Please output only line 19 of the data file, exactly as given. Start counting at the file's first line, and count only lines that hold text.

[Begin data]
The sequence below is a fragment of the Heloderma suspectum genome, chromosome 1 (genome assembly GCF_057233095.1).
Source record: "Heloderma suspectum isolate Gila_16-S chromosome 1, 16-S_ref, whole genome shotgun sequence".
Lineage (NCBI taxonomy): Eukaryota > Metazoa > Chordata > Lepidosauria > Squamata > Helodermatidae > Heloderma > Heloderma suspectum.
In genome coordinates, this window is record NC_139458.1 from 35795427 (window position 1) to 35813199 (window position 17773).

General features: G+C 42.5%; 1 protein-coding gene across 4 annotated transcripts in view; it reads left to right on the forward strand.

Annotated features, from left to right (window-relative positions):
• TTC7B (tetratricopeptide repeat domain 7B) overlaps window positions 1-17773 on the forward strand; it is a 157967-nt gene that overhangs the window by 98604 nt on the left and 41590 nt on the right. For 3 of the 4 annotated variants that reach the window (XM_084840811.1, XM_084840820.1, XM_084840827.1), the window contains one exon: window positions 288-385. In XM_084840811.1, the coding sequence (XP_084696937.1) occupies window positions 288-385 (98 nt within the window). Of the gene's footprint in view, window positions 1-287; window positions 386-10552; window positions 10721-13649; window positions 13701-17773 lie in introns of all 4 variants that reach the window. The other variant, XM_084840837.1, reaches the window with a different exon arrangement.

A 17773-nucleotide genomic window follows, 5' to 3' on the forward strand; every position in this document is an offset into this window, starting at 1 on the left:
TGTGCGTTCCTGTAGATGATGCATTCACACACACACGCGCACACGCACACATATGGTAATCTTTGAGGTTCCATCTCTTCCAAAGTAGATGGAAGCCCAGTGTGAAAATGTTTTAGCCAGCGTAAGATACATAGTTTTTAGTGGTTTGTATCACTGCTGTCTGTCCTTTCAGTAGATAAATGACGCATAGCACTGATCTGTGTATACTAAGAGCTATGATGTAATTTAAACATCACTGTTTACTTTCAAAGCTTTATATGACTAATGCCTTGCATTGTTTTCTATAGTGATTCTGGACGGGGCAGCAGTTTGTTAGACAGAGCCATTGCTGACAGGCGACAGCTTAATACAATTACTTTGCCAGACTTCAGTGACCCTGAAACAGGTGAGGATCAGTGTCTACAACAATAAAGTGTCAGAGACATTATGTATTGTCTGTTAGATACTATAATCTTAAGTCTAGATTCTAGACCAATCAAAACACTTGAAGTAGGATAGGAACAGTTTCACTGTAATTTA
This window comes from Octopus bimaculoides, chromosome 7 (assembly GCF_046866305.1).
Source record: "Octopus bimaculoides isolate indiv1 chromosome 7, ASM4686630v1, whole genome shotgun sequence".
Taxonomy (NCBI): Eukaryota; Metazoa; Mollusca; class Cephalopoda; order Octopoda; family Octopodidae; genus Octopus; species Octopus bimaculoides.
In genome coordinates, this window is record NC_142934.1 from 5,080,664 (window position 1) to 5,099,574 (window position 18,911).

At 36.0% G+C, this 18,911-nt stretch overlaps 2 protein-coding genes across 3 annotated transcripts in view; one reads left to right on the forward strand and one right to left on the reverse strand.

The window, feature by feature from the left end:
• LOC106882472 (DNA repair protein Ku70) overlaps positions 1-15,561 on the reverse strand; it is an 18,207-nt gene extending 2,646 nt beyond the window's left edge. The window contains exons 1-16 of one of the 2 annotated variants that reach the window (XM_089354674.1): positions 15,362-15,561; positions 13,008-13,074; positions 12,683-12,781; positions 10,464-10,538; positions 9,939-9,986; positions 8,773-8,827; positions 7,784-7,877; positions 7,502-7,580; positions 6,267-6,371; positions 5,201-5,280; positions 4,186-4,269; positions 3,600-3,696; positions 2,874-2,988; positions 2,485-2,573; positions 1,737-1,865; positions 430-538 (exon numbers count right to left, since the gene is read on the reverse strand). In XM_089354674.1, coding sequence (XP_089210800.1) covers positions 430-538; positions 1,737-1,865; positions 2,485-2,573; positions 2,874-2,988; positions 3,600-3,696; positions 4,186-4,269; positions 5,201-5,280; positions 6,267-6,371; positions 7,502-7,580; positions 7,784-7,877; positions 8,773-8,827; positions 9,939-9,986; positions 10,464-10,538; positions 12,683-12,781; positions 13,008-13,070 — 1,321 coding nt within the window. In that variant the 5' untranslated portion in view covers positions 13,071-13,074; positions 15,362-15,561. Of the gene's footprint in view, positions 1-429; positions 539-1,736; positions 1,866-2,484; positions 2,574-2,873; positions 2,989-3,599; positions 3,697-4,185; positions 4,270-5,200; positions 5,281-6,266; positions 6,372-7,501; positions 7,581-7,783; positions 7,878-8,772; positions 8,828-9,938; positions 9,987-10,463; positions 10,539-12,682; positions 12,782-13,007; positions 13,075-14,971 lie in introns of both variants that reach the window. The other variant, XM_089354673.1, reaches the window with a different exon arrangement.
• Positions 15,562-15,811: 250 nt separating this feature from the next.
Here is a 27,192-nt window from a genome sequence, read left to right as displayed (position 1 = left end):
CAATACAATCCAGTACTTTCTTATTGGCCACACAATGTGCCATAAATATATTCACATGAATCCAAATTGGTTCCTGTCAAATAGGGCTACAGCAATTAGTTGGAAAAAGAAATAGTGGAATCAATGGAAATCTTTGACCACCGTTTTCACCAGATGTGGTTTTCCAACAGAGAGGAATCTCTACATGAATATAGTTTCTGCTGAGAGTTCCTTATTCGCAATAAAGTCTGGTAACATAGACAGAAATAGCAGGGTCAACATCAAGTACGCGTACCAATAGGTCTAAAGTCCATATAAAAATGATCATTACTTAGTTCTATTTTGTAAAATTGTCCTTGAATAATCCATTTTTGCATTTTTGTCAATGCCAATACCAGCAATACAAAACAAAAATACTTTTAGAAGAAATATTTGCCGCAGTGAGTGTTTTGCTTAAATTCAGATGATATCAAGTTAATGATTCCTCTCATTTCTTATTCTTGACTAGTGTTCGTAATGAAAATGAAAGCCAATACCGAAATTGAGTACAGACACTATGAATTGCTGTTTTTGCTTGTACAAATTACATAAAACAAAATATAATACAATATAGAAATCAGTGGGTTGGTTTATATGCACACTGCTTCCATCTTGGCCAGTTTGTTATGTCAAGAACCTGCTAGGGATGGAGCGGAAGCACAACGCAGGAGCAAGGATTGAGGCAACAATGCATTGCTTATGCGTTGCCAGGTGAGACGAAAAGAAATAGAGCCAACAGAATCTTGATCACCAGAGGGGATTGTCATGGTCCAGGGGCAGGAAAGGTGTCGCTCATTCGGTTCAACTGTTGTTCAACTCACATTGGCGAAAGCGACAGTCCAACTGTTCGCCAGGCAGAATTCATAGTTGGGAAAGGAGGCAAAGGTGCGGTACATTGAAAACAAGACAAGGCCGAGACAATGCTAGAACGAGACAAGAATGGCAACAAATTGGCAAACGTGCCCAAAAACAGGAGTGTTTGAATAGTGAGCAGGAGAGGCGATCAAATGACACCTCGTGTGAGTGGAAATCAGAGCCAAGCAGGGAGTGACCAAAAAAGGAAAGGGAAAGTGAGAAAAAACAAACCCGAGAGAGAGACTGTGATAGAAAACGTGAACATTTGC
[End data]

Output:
CAATACAATCCAGTACTTTCTTATTGGCCACACAATGTGCCATAAATATATTCACATGAATCCAAATTGGTTCCTGTCAAATAGGGCTACAGCAATTAGTTGGAAAAAGAAATAGTGGAATCAATGGAAATCTTTGACCACCGTTTTCACCAGATGTGGTTTTCCAACAGAGAGGAATCTCTACATGAATATAGTTTCTGCTGAGAGTTCCTTATTCGCAATAAAGTCTGGTAACATAGACAGAAATAGCAGGGTCAACATCAAGTACGCGTACCAATAGGTCTAAAGTCCATATAAAAATGATCATTACTTAGTTCTATTTTGTAAAATTGTCCTTGAATAATCCATTTTTGCATTTTTGTCAATGCCAATACCAGCAATACAAAACAAAAATACTTTTAGAAGAAATATTTGCCGCAGTGAGTGTTTTGCTTAAATTCAGATGATATCAAGTTAATGATTCCTCTCATTTCTTATTCTTGACTAGTGTTCGTAATGAAAATGAAAGCCAATACCGAAATTGAGTACAGACACTATGAATTGCTGTTTTTGCTTGTACAAATTACATAAAACAAAATATAATACAATATAGAAATCAGTGGGTTGGTTTATATGCACACTGCTTCCATCTTGGCCAGTTTGTTATGTCAAGAACCTGCTAGGGATGGAGCGGAAGCACAACGCAGGAGCAAGGATTGAGGCAACAATGCATTGCTTATGCGTTGCCAGGTGAGACGAAAAGAAATAGAGCCAACAGAATCTTGATCACCAGAGGGGATTGTCATGGTCCAGGGGCAGGAAAGGTGTCGCTCATTCGGTTCAACTGTTGTTCAACTCACATTGGCGAAAGCGACAGTCCAACTGTTCGCCAGGCAGAATTCATAGTTGGGAAAGGAGGCAAAGGTGCGGTACATTGAAAACAAGACAAGGCCGAGACAATGCTAGAACGAGACAAGAATGGCAACAAATTGGCAAACGTGCCCAAAAACAGGAGTGTTTGAATAGTGAGCAGGAGAGGCGATCAAATGACACCTCGTGTGAGTGGAAATCAGAGCCAAGCAGGGAGTGACCAAAAAAGGAAAGGGAAAGTGAGAAAAAACAAACCCGAGAGAGAGACTGTGATAGAAAACGTGAACATTTGC